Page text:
The remains of Tropical Depression Henri are drenching the U.S. Northeast with heavy rain, leaving floods and power outages as it makes its way across New England and out to sea.
The storm has saturated the region for two days, bringing record rain to New York City. Central Park got 7.12 inches through Sunday and saw its all-time rainiest hour late Saturday, the National Weather Service said. Minor and moderate flooding was occurring across northern New Jersey and southern New York, with some communities ordering evacuations Sunday.
“There will be continue heavy rainfall concerns for today,” said Bryan Jackson, a forecaster at the U.S. Storm Prediction Center. “It is stalled over southeast New York and isn’t going to move much until midday.”
A separate storm dumped heavy rain across western and central Tennessee late Friday and into Saturday, dropping as much as 17 inches in McEwen, a small town west of Nashville, said Brian Hurley, a senior branch forecaster at the U.S. Weather Prediction Center. At least 22 people died in the floods, according to the Associated Press. Others are missing.
“What we have unfolding right now is a very tragic and difficult situation,” Tennessee Governor Bill Lee said Sunday in a televised briefing. “Tremendous loss of life, a number of missing people on the ground, homes washed off their foundations, cars strewn around the community, it is devastating picture of loss and heart ache.”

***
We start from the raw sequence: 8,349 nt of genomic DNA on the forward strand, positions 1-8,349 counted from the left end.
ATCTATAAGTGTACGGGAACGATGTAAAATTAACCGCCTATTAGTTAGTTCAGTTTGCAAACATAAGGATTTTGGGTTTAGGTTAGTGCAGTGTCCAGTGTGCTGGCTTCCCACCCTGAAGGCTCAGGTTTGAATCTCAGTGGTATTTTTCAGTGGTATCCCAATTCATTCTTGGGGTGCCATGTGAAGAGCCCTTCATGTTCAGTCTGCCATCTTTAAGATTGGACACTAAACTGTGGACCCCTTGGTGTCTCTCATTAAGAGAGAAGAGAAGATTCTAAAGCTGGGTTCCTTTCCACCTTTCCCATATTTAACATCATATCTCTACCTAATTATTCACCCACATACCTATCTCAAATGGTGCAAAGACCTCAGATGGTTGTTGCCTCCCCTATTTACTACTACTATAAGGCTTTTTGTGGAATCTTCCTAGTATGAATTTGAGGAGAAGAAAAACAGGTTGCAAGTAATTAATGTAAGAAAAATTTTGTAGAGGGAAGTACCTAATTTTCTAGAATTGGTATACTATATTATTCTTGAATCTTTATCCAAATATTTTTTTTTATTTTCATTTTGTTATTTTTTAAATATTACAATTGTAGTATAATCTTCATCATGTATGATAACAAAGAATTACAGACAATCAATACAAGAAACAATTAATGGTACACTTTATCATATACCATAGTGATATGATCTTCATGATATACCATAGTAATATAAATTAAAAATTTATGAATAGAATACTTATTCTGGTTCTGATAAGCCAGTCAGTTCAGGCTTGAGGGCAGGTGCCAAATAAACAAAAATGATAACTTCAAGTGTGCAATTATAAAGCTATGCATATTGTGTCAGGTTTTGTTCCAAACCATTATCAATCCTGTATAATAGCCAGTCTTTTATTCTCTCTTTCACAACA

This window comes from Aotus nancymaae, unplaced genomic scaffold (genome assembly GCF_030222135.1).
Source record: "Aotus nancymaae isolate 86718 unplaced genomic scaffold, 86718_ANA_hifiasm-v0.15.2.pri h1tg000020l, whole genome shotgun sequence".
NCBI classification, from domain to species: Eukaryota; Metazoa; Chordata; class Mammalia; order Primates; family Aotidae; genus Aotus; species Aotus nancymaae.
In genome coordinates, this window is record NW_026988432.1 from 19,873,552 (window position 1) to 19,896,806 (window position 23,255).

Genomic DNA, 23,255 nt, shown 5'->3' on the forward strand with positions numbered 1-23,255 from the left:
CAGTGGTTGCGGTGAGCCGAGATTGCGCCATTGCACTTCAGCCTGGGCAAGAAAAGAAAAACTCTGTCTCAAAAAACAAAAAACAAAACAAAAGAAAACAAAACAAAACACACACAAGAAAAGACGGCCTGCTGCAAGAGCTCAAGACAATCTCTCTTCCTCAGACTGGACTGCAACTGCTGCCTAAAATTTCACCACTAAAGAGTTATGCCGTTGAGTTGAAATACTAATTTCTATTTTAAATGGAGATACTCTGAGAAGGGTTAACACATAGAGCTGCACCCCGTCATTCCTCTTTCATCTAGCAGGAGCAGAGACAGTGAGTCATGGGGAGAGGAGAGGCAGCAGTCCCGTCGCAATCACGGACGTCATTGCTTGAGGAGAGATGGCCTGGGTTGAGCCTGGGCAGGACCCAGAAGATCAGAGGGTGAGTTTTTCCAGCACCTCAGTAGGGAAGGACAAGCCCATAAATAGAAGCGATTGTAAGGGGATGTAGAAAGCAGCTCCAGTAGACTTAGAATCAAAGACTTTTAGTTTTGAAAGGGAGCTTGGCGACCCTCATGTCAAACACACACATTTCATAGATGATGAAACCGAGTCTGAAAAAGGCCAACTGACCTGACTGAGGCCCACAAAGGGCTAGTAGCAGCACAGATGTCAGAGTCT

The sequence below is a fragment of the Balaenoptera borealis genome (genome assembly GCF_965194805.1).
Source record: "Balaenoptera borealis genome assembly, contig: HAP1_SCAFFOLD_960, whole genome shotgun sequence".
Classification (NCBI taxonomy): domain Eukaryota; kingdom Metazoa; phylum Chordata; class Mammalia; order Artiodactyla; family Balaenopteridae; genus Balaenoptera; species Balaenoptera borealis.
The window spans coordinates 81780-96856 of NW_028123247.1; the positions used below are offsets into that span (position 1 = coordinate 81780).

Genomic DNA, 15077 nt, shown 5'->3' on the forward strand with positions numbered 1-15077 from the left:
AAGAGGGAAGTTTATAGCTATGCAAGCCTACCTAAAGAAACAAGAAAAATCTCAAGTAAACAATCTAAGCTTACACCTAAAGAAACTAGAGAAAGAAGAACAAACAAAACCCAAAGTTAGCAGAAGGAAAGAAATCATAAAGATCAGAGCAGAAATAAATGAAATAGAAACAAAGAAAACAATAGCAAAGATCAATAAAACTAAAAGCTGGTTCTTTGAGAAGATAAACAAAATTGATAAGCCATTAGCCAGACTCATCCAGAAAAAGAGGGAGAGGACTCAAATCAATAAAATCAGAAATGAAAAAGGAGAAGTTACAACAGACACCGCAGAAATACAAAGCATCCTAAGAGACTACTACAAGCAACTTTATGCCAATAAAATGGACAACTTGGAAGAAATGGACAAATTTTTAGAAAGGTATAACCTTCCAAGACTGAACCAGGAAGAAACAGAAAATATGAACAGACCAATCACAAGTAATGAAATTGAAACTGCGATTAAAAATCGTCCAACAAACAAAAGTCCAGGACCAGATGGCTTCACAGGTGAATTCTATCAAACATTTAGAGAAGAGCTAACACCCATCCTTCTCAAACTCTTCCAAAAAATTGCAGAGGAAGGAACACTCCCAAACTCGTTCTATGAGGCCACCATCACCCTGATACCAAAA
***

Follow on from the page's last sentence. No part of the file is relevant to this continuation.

Henri, which made landfall in Westerly, Rhode Island, Sunday as a tropical storm, will dump an additional of 1 to 3 inches (2.5 to 8 centimeters) of rain, with higher amounts possible over portions of Long Island, New England, southeast New York, New Jersey and eastern Pennsylvania, the National Hurricane Center said in an advisory.
“The flood threat has not yet ended!” the National Weather Service’s New York office warned in a tweet.
Flood warnings and watches stretch from eastern Pennsylvania to southern New Hampshire, the weather service said, but the sun will return to Manhattan Tuesday as temperatures climb to almost 90 degrees Fahrenheit (32 Celsius).
A high pressure ridge across the Canadian Maritimes has pinned Henri over New York, but the weather log-jam will break up as that wave crosses Ontario into Quebec and gets the weather patterns moving again, Jackson said.
About 50,000 homes and businesses are still without electricity in Rhode Island and Connecticut, according to Poweroutage.us, which tracks utility outages.
More than 1,100 flights were cancelled Sunday as Henri roared across southern New England. As of Monday, air travel had started to return to normal with few flights being reported scrubbed, according to Flight Aware.
With assistance from Josh Wingrove and Lars Paulsson
|Henri Dumped Record Amount of Rain on New York’s Central Park|
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